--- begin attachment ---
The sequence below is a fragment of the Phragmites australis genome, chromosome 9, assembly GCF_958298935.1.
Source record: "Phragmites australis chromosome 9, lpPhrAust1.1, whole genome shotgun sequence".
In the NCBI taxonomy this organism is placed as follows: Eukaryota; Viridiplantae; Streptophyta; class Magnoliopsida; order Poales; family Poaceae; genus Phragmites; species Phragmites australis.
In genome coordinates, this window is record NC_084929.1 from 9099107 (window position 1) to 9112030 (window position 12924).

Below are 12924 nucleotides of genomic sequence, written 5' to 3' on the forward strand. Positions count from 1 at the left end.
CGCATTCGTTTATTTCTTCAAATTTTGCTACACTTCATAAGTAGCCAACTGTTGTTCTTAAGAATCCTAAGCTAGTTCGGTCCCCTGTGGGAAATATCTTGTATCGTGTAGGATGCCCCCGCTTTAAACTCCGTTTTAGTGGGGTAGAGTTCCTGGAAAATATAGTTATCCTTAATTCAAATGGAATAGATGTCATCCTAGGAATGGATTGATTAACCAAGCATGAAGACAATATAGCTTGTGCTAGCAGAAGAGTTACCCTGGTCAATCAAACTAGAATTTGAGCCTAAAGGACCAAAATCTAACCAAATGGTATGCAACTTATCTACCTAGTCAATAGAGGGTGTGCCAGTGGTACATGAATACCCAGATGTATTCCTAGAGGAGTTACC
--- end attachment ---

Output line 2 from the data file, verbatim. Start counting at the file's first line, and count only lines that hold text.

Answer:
Source record: "Phragmites australis chromosome 9, lpPhrAust1.1, whole genome shotgun sequence".